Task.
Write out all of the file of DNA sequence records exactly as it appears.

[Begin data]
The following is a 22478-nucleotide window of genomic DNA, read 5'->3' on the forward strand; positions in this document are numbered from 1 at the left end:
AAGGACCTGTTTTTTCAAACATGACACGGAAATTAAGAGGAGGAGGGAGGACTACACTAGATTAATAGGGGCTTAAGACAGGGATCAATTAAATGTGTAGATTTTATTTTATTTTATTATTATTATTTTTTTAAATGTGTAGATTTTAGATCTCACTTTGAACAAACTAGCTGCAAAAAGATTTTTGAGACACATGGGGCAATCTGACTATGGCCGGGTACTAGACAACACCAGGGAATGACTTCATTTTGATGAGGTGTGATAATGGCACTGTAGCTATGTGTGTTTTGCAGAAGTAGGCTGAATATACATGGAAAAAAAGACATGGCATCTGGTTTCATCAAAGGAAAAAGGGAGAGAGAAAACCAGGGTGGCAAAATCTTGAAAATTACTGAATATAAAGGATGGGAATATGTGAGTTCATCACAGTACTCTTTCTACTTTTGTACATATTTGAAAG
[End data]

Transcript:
The following is a 22478-nucleotide window of genomic DNA, read 5'->3' on the forward strand; positions in this document are numbered from 1 at the left end:
AAGGACCTGTTTTTTCAAACATGACACGGAAATTAAGAGGAGGAGGGAGGACTACACTAGATTAATAGGGGCTTAAGACAGGGATCAATTAAATGTGTAGATTTTATTTTATTTTATTATTATTATTTTTTTAAATGTGTAGATTTTAGATCTCACTTTGAACAAACTAGCTGCAAAAAGATTTTTGAGACACATGGGGCAATCTGACTATGGCCGGGTACTAGACAACACCAGGGAATGACTTCATTTTGATGAGGTGTGATAATGGCACTGTAGCTATGTGTGTTTTGCAGAAGTAGGCTGAATATACATGGAAAAAAAGACATGGCATCTGGTTTCATCAAAGGAAAAAGGGAGAGAGAAAACCAGGGTGGCAAAATCTTGAAAATTACTGAATATAAAGGATGGGAATATGTGAGTTCATCACAGTACTCTTTCTACTTTTGTACATATTTGAAAG